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The Squash Blossom Necklace
 By Erick Begay

The squash blossom necklace is a classic Navajo necklace. The necklace's design is a symbol of acculturation.  Its design originates
from early Spanish and Moorsish symbolism and  with these cultural influences the squash blossom necklace emerged as a symbol that is
uniquely Navajo.The necklace's design can be disected into two parts: the squash-blossoms and the Naja.

The Squash Blossoms

The necklace is typically a strand of beads, sometimes two. Interwoven with these silver beads are squash blossoms: silver bead with
an attached silver flower-like blossom. In the language of the Navajo, they are called "yo ne maze disya gi," which is translated into "the beads that spead out."  In the squash blossom necklace usually there are five to seven of these on each side. 

In many contemporary designs the
concept is used; however, sometimes the actual squash blossom is only in concept. The term "squash blossom" nonetheless refers to the likeness of the bead to an actual squashes blossom. This name denotes Navajo ideaology. However, the designs likeness can be attibuted to the pomegranate's blossom of the Eastern world. Through the Spanish, the Navajo silversmith were acculturated by these subtle influences.

The Naja

The center piece is called  the Naja. Naja (názhah) in the Navajo language means "crescent shape" or "curve." The naja design is
derived from moorish origins who influenced the Spanish, who decorated their bridles with such ornamentations. These bridle pieces adorned the horses of the Spanish.  The Navajo silversmiths were influenced by the design.

In ascribing the origin of the najahe, anthropologist John Adair states: "This emblem was old when Columbus crossed the ocean to the
new world. It was wide spead from Africa to Serbia. In short, it was an Old World amulet fastend to horse trappings, perferably the bridle, to wardoff the evil eye from the animal. These crescent shaped amulets were made of two boars tusks joined together or fashioned out of brass, iron, silver, gold, or bronze.  The Romans had them, so did the Moors. The bridle trappings of the conquistadores no doubt carried these same traditional ornaments." (Adair42).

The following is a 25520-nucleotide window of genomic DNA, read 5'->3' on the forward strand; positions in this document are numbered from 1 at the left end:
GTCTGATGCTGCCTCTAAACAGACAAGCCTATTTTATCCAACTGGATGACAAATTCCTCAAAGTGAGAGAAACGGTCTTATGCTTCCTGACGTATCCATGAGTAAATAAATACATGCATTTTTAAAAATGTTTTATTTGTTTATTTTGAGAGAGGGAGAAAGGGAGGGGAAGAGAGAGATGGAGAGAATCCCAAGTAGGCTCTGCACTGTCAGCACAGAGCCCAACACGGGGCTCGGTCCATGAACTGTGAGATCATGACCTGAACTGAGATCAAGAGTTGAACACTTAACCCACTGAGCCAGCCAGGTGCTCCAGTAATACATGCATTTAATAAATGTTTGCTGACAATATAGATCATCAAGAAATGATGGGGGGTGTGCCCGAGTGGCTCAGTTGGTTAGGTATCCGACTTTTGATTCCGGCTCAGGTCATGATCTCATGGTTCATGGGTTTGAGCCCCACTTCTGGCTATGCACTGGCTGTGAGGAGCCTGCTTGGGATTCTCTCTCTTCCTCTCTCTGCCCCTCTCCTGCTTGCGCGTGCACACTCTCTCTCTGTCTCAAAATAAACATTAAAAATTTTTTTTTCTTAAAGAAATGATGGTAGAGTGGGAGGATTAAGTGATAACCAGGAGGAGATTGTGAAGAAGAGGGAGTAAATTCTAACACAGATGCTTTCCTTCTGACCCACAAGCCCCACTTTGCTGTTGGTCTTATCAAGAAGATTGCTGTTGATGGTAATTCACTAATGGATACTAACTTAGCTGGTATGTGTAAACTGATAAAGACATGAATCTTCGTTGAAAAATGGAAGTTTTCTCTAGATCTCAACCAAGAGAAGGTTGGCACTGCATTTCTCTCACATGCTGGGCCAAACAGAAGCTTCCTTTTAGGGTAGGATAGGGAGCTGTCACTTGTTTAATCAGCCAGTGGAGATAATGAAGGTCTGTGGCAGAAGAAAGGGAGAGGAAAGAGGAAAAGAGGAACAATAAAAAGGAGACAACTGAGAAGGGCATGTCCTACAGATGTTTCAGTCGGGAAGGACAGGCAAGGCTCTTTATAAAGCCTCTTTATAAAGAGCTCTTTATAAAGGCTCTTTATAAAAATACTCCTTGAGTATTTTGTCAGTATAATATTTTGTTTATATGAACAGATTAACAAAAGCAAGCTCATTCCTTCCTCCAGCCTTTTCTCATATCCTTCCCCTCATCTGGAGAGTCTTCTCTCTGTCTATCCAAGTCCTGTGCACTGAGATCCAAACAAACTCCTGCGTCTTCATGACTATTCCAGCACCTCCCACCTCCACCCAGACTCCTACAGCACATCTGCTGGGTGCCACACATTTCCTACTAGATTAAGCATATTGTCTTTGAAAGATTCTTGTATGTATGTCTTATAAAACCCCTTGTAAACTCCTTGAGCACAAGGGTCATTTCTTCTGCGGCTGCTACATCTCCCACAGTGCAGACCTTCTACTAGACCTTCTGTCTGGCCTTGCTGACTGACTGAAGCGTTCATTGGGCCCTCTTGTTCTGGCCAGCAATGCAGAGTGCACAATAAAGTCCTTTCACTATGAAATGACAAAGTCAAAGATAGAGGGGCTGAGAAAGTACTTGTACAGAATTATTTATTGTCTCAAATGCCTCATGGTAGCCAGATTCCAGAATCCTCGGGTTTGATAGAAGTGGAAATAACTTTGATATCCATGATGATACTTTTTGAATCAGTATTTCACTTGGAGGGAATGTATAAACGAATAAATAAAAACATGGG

A Design Emerges

With these two aspects, the naja and the squash blossom, the necklace as we know it today emerged. From early achived
photographs there is an evolution of design.

In the infantile stages of the design, the crescent shaped naja is often placed as a center pendant on a string of plain silver beads. In
these early photographs there are no squash blossom.  From the plain row of silver beads the Navajo incorporated other designs into the necklace. The Navajo would incorporate coins to decorate the sides of the beads. Sometimes, crosses would adorn the side of the beads. In addition to coins and crosses, the squash blossom bead emerged into the design, establishing the entire necklace as a Navajo icon, and an American tradition.

A Step Further

During the initial stages of Navajo silversmithing, the use of turquoise was not abundant.  Very few pieces were made with turquoise. As turquoise became more assessible and as silversmithing technolgoy improved, the Navajo quickly employed the use of turquoise into the design of the necklace. Sometimes with simple
one stone designs, others with hundreds of stones into one piece. It is this necklace with the simple one stone for each blossom that became a symbol of the Navajo. This design is what was used on the two-cent postage stamp, released in 2004.


These are many artist in today's world, and  there are many artists who still create the traditional squash blossom necklaces. Although
the design is incorporated into the repetoire of many noted silversmiths, many artists produce a contemporary version of this design. Today there are many artist that use "non-traditional" materials, such as stones , which includes malachite, lapis, gaspeite,etc. and the uses of other  metals,such as gold.  

Today, there are also artist that are producing a "classical/contemporary," whose designs lie on the border of yesterday and today.


Throughout the pages of history there lies a common path that connects humanity. Any one symbol, any one word, any one concept,t
here is a path that  connects it  to the past; it is this path that man ascends. From culture to culture, nation to nation, person to person, influences are made. The influences are marked, noted and incorporated into society, and these influence emerge as a completely new aspect of culture. It can be seen from rap music, jazz to Native American jewelry.Not only is the squash blossom a symbol of the Navajo; it is a symbol of this path. No man is an island.


John Adair, The Navajo and Pueblo Silversmiths, University of Oklahoma Press, 1944.

Erick Begay/Begay Indian Jewelry
1311 Nevada Hwy
Boulder City, Nevada 89005 
Phone 702-293-4822
Fax  702-293-5434